Korean growth will be 3 percent this year, down from a June forecast of 3.25 percent, the IMF said in a report today. The Fund projects around 4 percent growth next year. The Bank of Korea on July 13 forecast 3 percent growth for 2012 and 3.8 percent for 2013.
The European debt crisis is crimping Korea’s exports, weakening economic growth. The IMF will probably lower its Korea forecast further when it cuts the global growth outlook in a publication due Oct. 9, mission chief Khor Hoe Ee said on a conference call today.
“For now, maintaining the currently accommodative monetary policy stance is appropriate given global weakness and heightened uncertainties,” IMF staff said in an annual assessment of the country’s economy and policies. “Fiscal policy should continue to support growth within the constraints of the current budget.”
The central bank unexpectedly cut borrowing costs in July and has since held rates unchanged, opting to preserve policy room in the event of a deeper global slowdown. The government on Sept. 10 announced economic support measures worth $5.2 billion, including spending and tax benefits to stimulate domestic demand and investment.
“There’s certainly scope to provide more support for the economy but precisely whether to cut or not is really a decision for the central bank to make,” Khor, also an assistant director in the Asia and Pacific Department, said on the call when asked whether further interest cuts are needed.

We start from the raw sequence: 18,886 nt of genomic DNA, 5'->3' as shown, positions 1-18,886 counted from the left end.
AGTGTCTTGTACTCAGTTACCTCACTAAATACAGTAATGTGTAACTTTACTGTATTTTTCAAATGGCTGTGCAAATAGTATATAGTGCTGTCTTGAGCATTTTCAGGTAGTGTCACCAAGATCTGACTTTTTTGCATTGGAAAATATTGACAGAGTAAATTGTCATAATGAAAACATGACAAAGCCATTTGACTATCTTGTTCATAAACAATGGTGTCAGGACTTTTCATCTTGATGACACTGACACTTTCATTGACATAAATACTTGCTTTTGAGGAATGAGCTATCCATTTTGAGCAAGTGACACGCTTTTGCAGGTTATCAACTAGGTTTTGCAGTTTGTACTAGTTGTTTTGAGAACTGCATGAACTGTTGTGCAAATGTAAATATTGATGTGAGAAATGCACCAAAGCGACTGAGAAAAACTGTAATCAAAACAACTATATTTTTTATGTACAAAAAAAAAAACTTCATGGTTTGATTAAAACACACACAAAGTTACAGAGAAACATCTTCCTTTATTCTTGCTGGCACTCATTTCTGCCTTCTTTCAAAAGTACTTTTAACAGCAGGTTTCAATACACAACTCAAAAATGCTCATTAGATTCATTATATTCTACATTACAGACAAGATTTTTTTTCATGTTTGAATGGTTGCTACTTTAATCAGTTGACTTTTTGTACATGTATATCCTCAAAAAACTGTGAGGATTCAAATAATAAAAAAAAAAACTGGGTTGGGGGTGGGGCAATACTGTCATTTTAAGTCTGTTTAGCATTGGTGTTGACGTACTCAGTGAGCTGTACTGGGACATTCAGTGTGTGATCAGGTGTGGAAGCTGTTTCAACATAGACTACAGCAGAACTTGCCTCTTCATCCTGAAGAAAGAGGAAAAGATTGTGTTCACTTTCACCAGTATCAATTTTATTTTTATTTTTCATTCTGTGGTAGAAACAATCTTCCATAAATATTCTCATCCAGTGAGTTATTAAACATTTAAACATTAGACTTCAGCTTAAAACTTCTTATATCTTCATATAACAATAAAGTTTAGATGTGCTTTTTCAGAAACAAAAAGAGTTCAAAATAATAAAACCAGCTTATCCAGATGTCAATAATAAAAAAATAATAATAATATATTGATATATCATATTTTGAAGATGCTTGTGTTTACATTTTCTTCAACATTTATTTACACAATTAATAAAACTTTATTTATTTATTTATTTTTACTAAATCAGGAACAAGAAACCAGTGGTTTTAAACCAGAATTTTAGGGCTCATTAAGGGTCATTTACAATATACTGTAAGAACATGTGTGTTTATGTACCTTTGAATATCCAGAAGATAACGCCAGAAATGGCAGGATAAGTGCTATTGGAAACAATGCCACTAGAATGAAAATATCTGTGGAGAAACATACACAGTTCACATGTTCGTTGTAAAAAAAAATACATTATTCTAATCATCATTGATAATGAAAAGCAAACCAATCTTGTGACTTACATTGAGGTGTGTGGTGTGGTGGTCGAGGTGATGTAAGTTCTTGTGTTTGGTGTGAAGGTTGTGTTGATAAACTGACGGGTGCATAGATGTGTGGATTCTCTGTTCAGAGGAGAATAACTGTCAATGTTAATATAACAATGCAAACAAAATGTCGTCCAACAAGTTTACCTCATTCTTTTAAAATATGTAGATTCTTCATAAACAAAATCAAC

In its article IV report, the IMF said Asia’s fourth- largest economy has “sufficient policy space” to respond to severe downside risks, especially on the fiscal front. In a baseline scenario of gradual economic recovery, the Bank of Korea should raise interest rates in 2013, the IMF said.
Europe’s debt crisis is capping South Korea’s exports, which fell 6.2 percent in August from a year earlier and the nation’s economy expanded 2.3 percent in the second quarter, the slowest pace since 2009. Inflation moderated to a 12-year-low of 1.2 percent in August.
Asked whether actions by central banks from the U.S. to Japan to buoy their economies may induce a surge in capital inflows for Korea and the need for capital controls, Khor told reporters that there are pros and cons to the situation and that the country’s financial system is more resilient than in the past to withstand such flows if they were to happen.
On the positive side, “the easing of market policy in the U.S. and other places will help to support growth in the U.S. and other countries and this will in turn help strengthen” global demand, Khor said.